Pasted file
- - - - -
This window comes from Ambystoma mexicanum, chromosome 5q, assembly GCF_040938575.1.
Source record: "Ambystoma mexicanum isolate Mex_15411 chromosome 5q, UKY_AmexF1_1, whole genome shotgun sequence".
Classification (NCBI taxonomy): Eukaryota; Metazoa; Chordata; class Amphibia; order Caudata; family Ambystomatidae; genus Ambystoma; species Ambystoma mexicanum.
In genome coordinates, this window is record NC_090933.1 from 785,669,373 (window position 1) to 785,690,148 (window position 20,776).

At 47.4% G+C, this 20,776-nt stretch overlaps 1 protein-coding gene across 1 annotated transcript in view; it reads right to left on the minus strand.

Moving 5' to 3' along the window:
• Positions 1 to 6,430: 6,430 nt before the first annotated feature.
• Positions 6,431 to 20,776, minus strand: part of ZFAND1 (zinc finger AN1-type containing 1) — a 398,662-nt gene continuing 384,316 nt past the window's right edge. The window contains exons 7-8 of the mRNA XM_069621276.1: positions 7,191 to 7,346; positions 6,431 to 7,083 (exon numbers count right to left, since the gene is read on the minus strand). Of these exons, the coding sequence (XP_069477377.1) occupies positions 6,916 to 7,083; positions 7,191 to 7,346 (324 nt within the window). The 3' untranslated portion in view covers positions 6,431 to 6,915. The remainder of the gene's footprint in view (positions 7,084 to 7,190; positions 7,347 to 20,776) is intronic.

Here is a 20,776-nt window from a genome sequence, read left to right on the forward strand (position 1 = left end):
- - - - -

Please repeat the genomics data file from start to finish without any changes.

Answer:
This window comes from Ambystoma mexicanum, chromosome 5q, assembly GCF_040938575.1.
Source record: "Ambystoma mexicanum isolate Mex_15411 chromosome 5q, UKY_AmexF1_1, whole genome shotgun sequence".
Classification (NCBI taxonomy): Eukaryota; Metazoa; Chordata; class Amphibia; order Caudata; family Ambystomatidae; genus Ambystoma; species Ambystoma mexicanum.
In genome coordinates, this window is record NC_090933.1 from 785,669,373 (window position 1) to 785,690,148 (window position 20,776).

At 47.4% G+C, this 20,776-nt stretch overlaps 1 protein-coding gene across 1 annotated transcript in view; it reads right to left on the minus strand.

Moving 5' to 3' along the window:
• Positions 1 to 6,430: 6,430 nt before the first annotated feature.
• Positions 6,431 to 20,776, minus strand: part of ZFAND1 (zinc finger AN1-type containing 1) — a 398,662-nt gene continuing 384,316 nt past the window's right edge. The window contains exons 7-8 of the mRNA XM_069621276.1: positions 7,191 to 7,346; positions 6,431 to 7,083 (exon numbers count right to left, since the gene is read on the minus strand). Of these exons, the coding sequence (XP_069477377.1) occupies positions 6,916 to 7,083; positions 7,191 to 7,346 (324 nt within the window). The 3' untranslated portion in view covers positions 6,431 to 6,915. The remainder of the gene's footprint in view (positions 7,084 to 7,190; positions 7,347 to 20,776) is intronic.

Here is a 20,776-nt window from a genome sequence, read left to right on the forward strand (position 1 = left end):